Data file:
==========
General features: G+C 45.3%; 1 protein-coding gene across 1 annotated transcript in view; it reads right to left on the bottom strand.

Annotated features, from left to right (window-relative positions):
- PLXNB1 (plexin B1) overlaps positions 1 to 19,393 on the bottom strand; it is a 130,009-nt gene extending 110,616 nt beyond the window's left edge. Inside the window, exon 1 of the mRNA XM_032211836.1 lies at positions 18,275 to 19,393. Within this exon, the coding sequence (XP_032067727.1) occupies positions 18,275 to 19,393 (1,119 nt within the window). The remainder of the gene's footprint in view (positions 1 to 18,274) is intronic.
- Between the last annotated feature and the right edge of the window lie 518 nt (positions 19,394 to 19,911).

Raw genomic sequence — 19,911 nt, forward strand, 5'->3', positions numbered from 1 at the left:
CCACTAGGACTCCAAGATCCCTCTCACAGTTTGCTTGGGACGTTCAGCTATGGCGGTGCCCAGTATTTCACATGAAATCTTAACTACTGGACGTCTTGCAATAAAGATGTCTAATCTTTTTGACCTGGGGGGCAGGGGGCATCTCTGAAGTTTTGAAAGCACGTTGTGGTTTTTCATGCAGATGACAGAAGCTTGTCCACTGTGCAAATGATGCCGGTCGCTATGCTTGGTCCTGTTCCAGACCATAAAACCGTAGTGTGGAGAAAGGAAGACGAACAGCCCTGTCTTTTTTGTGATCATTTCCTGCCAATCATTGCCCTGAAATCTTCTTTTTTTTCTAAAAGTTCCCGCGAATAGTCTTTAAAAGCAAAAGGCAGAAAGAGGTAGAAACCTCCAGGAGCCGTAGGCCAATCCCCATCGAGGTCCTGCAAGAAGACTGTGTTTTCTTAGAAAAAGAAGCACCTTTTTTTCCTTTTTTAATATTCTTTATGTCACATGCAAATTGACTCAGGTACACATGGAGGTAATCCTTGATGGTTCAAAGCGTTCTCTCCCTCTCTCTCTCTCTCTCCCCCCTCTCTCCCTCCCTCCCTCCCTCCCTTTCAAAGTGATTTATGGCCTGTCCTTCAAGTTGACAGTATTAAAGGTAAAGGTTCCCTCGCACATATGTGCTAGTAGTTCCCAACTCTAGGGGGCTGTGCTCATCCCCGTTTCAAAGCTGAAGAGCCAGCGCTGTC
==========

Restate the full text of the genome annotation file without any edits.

General features: G+C 45.3%; 1 protein-coding gene across 1 annotated transcript in view; it reads right to left on the bottom strand.

Annotated features, from left to right (window-relative positions):
- PLXNB1 (plexin B1) overlaps positions 1 to 19,393 on the bottom strand; it is a 130,009-nt gene extending 110,616 nt beyond the window's left edge. Inside the window, exon 1 of the mRNA XM_032211836.1 lies at positions 18,275 to 19,393. Within this exon, the coding sequence (XP_032067727.1) occupies positions 18,275 to 19,393 (1,119 nt within the window). The remainder of the gene's footprint in view (positions 1 to 18,274) is intronic.
- Between the last annotated feature and the right edge of the window lie 518 nt (positions 19,394 to 19,911).

Raw genomic sequence — 19,911 nt, forward strand, 5'->3', positions numbered from 1 at the left:
CCACTAGGACTCCAAGATCCCTCTCACAGTTTGCTTGGGACGTTCAGCTATGGCGGTGCCCAGTATTTCACATGAAATCTTAACTACTGGACGTCTTGCAATAAAGATGTCTAATCTTTTTGACCTGGGGGGCAGGGGGCATCTCTGAAGTTTTGAAAGCACGTTGTGGTTTTTCATGCAGATGACAGAAGCTTGTCCACTGTGCAAATGATGCCGGTCGCTATGCTTGGTCCTGTTCCAGACCATAAAACCGTAGTGTGGAGAAAGGAAGACGAACAGCCCTGTCTTTTTTGTGATCATTTCCTGCCAATCATTGCCCTGAAATCTTCTTTTTTTTCTAAAAGTTCCCGCGAATAGTCTTTAAAAGCAAAAGGCAGAAAGAGGTAGAAACCTCCAGGAGCCGTAGGCCAATCCCCATCGAGGTCCTGCAAGAAGACTGTGTTTTCTTAGAAAAAGAAGCACCTTTTTTTCCTTTTTTAATATTCTTTATGTCACATGCAAATTGACTCAGGTACACATGGAGGTAATCCTTGATGGTTCAAAGCGTTCTCTCCCTCTCTCTCTCTCTCTCCCCCCTCTCTCCCTCCCTCCCTCCCTCCCTTTCAAAGTGATTTATGGCCTGTCCTTCAAGTTGACAGTATTAAAGGTAAAGGTTCCCTCGCACATATGTGCTAGTAGTTCCCAACTCTAGGGGGCTGTGCTCATCCCCGTTTCAAAGCTGAAGAGCCAGCGCTGTC